Many brands appear in between the two polars of lowest and highest concern. As an expecting mom I was quick to look for Baby Trend, the brand of our new infant car seat and travel system…and worried to find a score of 4.7 (‘5’ being of highest concern) next to the brand name (although for a different product).  Should I exchange the new product for another? Britax and Clek brands rank lowest on the hazard scale, but they also rank very high as far as cost, taking them out of the equation for me.


I turned to Dr. Gillian Miller, staff scientist for the Ecology Center and HealthyStuff.org, asking her if I should I exchange my Baby Trend (4.7 rating) product for a Safety 1st or Chicco product (whose car seats rated 3.6 and are cost comparative).


Dr. Miller responded, “My feeling is the differences in the ratings between the brands you mentioned are not all that big. Also, different models could indeed have different added chemicals. If it were me, I'd buy a slip cover for the seat. I'd like having the additional fabric layer between my babe's face and the original seat fabric. And it would be way easier to remove for laundering.”


Thanks, Gillian! I don’t have to return the car seat. But, now I’m off to Etsy to dedicate a few more hours of research on fitted slip covers. Is it made out of natural materials?  How long will it take to have it shipped? Will it fit the car seat I own?.....


More Tips from HealthyStuff.org


Here’s their advice regarding car seats and the car environment as a whole—because every surface and material in the car itself is likely coated or infused with flame retardant chemicals.


  • CONTACT THE CAR SEAT COMPANIES. Let them know you expect them to manufacture products without toxic chemicals, which threaten the health of our children and natural resources. Car seat companies need to hear from people like you. They need to know we are tired of toxic chemicals being added to our children’s products, and demand safer, healthier options.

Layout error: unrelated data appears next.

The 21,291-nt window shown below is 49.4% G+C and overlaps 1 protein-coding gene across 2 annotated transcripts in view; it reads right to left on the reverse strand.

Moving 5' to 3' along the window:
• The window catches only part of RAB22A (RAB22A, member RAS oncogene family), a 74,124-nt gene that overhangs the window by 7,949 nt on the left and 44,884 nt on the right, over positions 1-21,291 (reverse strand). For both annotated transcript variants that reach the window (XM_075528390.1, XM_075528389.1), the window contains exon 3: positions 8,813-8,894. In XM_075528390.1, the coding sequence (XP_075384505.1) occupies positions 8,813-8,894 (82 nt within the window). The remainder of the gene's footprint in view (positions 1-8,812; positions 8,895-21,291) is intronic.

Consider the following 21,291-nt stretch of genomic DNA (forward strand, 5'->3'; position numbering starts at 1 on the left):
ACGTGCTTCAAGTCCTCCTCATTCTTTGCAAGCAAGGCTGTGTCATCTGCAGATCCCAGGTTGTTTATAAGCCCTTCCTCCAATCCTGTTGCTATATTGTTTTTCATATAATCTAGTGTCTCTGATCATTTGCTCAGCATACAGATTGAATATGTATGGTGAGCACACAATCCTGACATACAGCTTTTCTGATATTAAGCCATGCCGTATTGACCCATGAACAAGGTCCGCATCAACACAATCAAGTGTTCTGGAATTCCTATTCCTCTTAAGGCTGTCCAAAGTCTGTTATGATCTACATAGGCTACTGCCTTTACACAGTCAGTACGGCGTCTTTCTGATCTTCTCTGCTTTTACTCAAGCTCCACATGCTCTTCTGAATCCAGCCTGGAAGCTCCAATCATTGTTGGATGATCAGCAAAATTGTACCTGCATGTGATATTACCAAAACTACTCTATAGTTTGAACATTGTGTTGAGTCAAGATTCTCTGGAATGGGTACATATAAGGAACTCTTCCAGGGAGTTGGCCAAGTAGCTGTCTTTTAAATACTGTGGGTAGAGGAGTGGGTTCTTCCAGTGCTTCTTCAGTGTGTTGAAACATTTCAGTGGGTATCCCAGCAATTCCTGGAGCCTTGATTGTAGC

• LIMIT THE TIME YOUR CHILDREN SPEND IN THEIR CAR SEATS. Only use the car seat during travel, not as a place for your child to nap or sit outside of the car.
  • LIMIT DIRECT SUNLIGHT ON THE CAR SEAT and high temperatures in your car. Flame retardants and other hazardous chemicals may be released at a higher rate when your car becomes hot. When possible, park in the shade or in covered parking. Window coverings in a car also substantially lower the interior temperature on a warm day.
  • VACUUM THE CAR INTERIOR AND THE NOOKS AND CRANNIES OF CAR SEATS. Chemicals that migrate out, including flame retardants, can cling to dust particles. Open the car windows when possible.

To read more about the study and to view the full methodology, results, and rankings, visit www.HealthyStuff.org.


Listen to Dr. Gillian Miller, Ecology Center Staff Scientist, discuss the report on Michigan Radio.


 

Published on July 9, 2015